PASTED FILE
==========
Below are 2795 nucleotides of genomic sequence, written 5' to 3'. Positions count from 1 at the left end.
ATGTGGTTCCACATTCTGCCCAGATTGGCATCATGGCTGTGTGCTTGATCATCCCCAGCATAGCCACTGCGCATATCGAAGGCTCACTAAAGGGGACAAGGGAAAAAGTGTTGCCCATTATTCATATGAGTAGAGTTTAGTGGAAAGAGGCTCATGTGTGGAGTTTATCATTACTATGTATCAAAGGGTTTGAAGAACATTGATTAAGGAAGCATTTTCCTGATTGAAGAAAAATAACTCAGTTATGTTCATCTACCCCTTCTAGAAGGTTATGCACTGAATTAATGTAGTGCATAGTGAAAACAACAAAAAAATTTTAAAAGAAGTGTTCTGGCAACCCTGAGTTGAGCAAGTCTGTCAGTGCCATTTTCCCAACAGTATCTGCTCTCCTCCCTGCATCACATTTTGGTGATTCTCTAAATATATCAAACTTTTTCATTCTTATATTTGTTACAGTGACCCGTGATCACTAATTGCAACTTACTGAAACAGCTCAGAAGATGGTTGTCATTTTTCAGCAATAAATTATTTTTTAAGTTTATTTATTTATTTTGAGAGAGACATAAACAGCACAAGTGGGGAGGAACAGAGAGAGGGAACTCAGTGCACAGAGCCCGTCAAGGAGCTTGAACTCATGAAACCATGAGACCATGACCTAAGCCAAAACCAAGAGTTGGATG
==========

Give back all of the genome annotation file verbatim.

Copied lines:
Below are 2795 nucleotides of genomic sequence, written 5' to 3'. Positions count from 1 at the left end.
ATGTGGTTCCACATTCTGCCCAGATTGGCATCATGGCTGTGTGCTTGATCATCCCCAGCATAGCCACTGCGCATATCGAAGGCTCACTAAAGGGGACAAGGGAAAAAGTGTTGCCCATTATTCATATGAGTAGAGTTTAGTGGAAAGAGGCTCATGTGTGGAGTTTATCATTACTATGTATCAAAGGGTTTGAAGAACATTGATTAAGGAAGCATTTTCCTGATTGAAGAAAAATAACTCAGTTATGTTCATCTACCCCTTCTAGAAGGTTATGCACTGAATTAATGTAGTGCATAGTGAAAACAACAAAAAAATTTTAAAAGAAGTGTTCTGGCAACCCTGAGTTGAGCAAGTCTGTCAGTGCCATTTTCCCAACAGTATCTGCTCTCCTCCCTGCATCACATTTTGGTGATTCTCTAAATATATCAAACTTTTTCATTCTTATATTTGTTACAGTGACCCGTGATCACTAATTGCAACTTACTGAAACAGCTCAGAAGATGGTTGTCATTTTTCAGCAATAAATTATTTTTTAAGTTTATTTATTTATTTTGAGAGAGACATAAACAGCACAAGTGGGGAGGAACAGAGAGAGGGAACTCAGTGCACAGAGCCCGTCAAGGAGCTTGAACTCATGAAACCATGAGACCATGACCTAAGCCAAAACCAAGAGTTGGATG